Jennifer Echols is an author that always pushes the boundaries of YA, and she does it very well. The synopsis of “Biggest Flirts” may sound fluffy, but don’t let it fool you. In my opinion, it’s her edgiest book yet. Echols wastes no time easing readers into this quirky tale. From the start, readers will notice three things about Tia: she’s wild, she fools around with boys and she doesn’t care who knows it. She’s a very brash main character – even for Echols’ standards – and readers will either love her or hate her. It took me a while to get used to her, but I ultimately enjoyed he narration a lot. The first major even in the story – writers may know this event as the “catalyst” or “inciting incident” – is another love-or-hate aspect of the story. I don’t want to give any spoilers, but I will say that the event involves a rather abrupt move in Tia and Will’s relationship. The event was unsettling to me, and I mean that in the best way possible; I don’t think I’ll ever stop applauding Echols’ for pushing boundaries and shocking readers. The scene definitely caught my attention. As the story progresses, it becomes clear that there’s more to Tia than meets the eye. She doesn’t want a boyfriend because she’s seen the way men have destroyed her sisters’ lives, and she’s an underachiever because she doesn’t think she can handle being put in a position of authority. On the first day of band camp, he strategically lets Will win the competition for section leader even though she knows the cadence better. Echols’ threw gender stereotypes out the window with “Biggest Flirts.” The female protagonist is promiscuous, while the male protagonist, Will, pushes for a more meaningful relationship. I tend to fall for Echols’ badboys *cough*Grayson*cough*, but Will definitely made me swoon. He’s naturally introverted, but when he gets comfortable around people, he becomes that guy that everyone loves. I like the way he wears his heart on his sleeve; you don’t that see that with many guys in YA. He’s more than just a set of abs … but he does have nice abs. Just sayin’. ;) The hot-and-cold relationship between Tia and Will had me hopping up and down with anticipation. At times, I was shaking my tablet yelling, “Just get together already!” I’m sure all of the supporting characters agreed with me. This book – as well as “Major Crush” – makes me wonder what would’ve happened if I hadn’t quit band after middle school. Based on my observations of the band kids at my school, Echols’ was spot on. I laughed so hard at the band antics, especially when the band director kept saying, “Mr. Matthews, get off Ms. Cruz.” Oh, well. Pondering what will never happen won’t give me answers. I’m definitely ready to read “Perfect Couple,” which takes place on my turf, the journalism room. Bottom Line Once again, Jennifer Echols has written an entertaining, edgy book with romance, humor and a cast of fun characters. This book is fun, flirty (hence the title) and perfect for a summer afternoon. I looked forward to this book for a long time, and I’m glad it met my expectations. I’m looking forward to its sequel even more.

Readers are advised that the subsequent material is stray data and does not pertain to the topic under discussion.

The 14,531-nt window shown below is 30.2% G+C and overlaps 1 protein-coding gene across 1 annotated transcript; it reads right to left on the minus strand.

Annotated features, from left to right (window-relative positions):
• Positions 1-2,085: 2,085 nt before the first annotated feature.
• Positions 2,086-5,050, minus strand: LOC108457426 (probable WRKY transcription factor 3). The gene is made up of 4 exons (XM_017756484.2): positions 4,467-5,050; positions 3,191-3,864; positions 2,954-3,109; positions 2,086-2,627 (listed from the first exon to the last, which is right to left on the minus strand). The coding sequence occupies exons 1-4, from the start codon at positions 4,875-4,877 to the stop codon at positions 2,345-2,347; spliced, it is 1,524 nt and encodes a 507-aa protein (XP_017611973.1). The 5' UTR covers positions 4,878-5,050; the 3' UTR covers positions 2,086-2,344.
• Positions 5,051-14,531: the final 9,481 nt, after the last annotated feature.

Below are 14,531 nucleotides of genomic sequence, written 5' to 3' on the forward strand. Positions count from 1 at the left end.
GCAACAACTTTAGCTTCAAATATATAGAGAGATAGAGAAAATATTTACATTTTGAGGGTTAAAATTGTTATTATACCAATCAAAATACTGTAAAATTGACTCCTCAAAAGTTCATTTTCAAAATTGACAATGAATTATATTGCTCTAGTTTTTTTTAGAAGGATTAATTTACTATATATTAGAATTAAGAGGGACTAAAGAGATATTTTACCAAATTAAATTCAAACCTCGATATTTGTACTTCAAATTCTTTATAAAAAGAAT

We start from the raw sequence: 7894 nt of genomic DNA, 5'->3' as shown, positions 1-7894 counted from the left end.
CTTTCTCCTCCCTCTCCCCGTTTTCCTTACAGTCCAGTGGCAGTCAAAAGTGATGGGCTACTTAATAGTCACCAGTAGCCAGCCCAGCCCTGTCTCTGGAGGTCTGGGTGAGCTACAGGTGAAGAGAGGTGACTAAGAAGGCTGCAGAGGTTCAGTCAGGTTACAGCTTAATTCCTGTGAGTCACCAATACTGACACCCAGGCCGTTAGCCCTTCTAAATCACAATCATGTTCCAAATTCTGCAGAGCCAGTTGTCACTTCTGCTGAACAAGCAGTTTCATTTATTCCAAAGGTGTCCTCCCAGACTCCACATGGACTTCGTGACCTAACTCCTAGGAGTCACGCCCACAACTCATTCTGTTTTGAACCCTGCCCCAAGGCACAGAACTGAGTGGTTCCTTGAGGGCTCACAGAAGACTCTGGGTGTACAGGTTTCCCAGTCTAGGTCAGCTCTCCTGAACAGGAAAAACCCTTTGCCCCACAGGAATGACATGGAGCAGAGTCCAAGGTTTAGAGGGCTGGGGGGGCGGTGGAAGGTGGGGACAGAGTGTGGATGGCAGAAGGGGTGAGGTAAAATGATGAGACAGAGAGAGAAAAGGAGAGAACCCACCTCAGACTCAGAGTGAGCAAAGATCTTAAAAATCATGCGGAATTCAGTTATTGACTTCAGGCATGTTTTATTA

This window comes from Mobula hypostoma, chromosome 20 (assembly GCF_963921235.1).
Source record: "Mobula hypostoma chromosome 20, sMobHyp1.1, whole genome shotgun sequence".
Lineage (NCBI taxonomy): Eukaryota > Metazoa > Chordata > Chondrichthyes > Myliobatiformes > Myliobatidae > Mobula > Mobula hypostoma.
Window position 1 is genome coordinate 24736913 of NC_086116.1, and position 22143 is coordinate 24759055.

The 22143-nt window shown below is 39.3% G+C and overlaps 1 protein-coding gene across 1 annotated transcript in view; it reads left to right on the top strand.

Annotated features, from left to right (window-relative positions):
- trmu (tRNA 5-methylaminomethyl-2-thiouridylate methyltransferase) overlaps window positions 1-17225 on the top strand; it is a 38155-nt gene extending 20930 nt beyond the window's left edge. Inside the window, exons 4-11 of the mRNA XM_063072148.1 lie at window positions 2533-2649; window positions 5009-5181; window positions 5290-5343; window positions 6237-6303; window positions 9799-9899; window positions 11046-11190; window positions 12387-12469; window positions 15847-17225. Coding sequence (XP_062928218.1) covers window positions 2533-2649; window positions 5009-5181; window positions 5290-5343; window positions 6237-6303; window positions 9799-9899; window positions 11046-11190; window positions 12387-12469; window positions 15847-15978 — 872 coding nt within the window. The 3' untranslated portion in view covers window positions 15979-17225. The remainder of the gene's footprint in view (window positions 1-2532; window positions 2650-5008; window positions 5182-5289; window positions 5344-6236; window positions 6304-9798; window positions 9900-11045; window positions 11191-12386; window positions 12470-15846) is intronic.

majibookshelf More than 1 year ago